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4 years ago

Apple A4 vs Snapdragon - Clash of the Chipsets!

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Apple A4 vs Snapdragon - Clash of the Chipsets!

AnandTech has put the iPad's new Apple A4 chip-to-chip against the Windows Phone- and Google Android Superphone-powering Snapdragon from Qualcomm in a clash of the 1Ghz titans. And the results?

To quote Steve Jobs - boom!

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4 years ago

Quick Review: Early Edition RSS Reader for iPad

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Quick Review: Early Edition RSS Reader for iPad

Glasshouse Apps, makers of the gorgeous Barista and Cellar apps for iPhone and iPod touch is branching out for the iPad with Early Edition RSS [$4.99 - iTunes link] -- and yes, it's gorgeous.

Like Apple itself, they're going for a much more "real world" UI metaphor, in this case a newspaper. The main content is not so much flowed as typeset into place beneath the big, banner headline that's your latest article, and a cascade of older, and thus smaller, articles beneath it.

In landscape mode you get a sidebar similar to the built-in Notes app, with a circle around the currently viewed feed (or all feeds, the top choice). In portrait mode, you get a popover that serves the same function.

There's no Google Reader or Instapaper support yet (see comments, below) but they should be coming. That'll be a major drawback for some, but in the meantime you can add any feed you like with the handy plus button. (I cut and pasted Android Central's feed in from Safari with nary a problem).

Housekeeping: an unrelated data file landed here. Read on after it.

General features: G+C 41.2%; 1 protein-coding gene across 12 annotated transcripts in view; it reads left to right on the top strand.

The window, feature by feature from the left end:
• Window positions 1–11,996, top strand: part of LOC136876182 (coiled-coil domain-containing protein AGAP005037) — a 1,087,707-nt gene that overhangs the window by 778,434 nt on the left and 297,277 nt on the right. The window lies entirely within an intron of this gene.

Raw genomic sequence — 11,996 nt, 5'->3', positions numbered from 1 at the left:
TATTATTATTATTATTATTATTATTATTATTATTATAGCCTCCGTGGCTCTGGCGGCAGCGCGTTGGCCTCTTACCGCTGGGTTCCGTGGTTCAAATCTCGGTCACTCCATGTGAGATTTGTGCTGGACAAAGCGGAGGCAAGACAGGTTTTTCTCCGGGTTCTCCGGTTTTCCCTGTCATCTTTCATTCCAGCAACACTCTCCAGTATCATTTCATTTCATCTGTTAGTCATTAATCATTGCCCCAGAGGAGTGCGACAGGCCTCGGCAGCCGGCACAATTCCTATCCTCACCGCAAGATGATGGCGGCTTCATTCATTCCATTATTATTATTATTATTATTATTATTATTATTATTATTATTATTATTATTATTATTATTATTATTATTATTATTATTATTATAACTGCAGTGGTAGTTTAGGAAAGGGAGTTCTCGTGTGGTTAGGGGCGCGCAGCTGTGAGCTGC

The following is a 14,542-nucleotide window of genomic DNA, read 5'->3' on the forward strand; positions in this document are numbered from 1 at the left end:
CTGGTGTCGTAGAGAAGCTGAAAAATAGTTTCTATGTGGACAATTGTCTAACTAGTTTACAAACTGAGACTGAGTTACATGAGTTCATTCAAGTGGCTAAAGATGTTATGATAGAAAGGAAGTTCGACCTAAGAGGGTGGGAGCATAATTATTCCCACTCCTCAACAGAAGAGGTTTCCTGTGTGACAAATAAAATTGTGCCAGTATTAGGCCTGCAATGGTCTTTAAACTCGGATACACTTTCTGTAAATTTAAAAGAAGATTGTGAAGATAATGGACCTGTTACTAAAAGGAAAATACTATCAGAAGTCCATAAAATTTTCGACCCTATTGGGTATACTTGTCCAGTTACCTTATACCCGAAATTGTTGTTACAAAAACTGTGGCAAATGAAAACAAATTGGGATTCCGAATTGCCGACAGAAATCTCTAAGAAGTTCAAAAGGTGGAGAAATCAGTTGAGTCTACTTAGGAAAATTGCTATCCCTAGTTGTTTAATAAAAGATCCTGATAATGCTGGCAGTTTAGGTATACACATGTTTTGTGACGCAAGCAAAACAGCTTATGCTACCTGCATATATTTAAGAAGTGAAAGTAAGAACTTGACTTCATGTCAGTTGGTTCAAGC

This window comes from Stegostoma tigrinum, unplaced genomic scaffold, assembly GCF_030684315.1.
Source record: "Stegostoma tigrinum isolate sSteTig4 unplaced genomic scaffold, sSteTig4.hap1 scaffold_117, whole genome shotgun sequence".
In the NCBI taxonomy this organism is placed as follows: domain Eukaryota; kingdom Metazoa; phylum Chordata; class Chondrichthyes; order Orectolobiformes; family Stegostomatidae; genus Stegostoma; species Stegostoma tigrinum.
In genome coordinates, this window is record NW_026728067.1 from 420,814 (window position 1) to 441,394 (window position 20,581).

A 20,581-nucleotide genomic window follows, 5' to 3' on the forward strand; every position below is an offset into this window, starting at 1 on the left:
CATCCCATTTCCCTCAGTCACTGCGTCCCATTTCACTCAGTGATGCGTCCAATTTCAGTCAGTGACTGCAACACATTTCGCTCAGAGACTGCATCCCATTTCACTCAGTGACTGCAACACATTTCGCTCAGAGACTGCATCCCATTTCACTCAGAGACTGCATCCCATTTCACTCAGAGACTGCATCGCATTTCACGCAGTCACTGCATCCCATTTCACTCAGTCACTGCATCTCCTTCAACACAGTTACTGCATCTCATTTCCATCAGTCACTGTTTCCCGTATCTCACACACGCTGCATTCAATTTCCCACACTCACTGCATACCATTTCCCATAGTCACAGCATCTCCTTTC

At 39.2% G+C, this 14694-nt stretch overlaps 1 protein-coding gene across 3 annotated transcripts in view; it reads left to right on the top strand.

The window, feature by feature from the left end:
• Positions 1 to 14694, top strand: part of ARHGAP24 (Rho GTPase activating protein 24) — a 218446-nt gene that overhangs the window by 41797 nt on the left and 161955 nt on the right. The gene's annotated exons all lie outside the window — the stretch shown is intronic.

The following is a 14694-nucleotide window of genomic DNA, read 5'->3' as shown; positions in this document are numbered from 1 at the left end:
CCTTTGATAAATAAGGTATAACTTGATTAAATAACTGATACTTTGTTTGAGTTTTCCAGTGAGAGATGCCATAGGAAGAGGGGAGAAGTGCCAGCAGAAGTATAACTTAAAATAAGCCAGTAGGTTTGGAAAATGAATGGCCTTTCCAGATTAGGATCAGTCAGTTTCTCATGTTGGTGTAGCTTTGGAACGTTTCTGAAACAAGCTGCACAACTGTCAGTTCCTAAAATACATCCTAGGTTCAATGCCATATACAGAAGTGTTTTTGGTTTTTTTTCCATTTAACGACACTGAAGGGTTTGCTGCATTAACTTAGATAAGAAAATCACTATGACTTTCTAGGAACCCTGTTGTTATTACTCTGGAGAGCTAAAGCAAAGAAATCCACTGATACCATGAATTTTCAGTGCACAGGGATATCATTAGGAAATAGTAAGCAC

Once loaded, tapping on a headline takes you to the RSS version of the article and you can toggle over to the web version in-app. In a nice touch, if you back out of an article and then tap it again, it remembers which state you were last in.

All the text showed up nicely rendered and easy to read, and graphics and even inline YouTube video were right there. I couldn't double tap to get the video full screen, but it played within the page just fine.

Note: they were kind enough to include TiPb's review feed as a default, along with TUAW, Apple Hot News, and some others. Risky, because if they mangled it our thanks could easily have turned into venomous sideways glares. Lucky for all involved, they nailed it.

If you're looking for RSS on your iPad, love good design, and Google Reader and Instapaper aren't "must haves" at this very moment, then check out Early Edition and let us know what you think!

Video and screen shots after the break!

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4 years ago

Quick Review: Crosswords on the iPad

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Quick Review: Crosswords on the iPad

My love of Crossword apps on mobile devices is no secret, so I was pleased to see that Standalone, Inc had their Crosswords app ready for the iPad at launch.

The phrase "just a big iPod Touch" is getting tossed around a lot this week and in some ways Crosswords is a perfect microcosm of that - some of the same iPhone screens and elements are available as pop-ups and in general there's no actual functionality that's available on the iPad version that you can't get on the iPhone -- except the gigantic screen. Portrait mode has enough space to show you a long list of clues, the keyboard, and in most cases the entire puzzle without zooming. Landscape is even better, giving you both the across and down clues in separate columns, the keyboard, and a zoomed-in view of the puzzle.

Naturally, there are plenty of features like hints, the ability to tweet your time, and of course the ability to download dozens of different crossword puzzles every day from both free and for-pay premium sources.

Video demo and gallery after the break!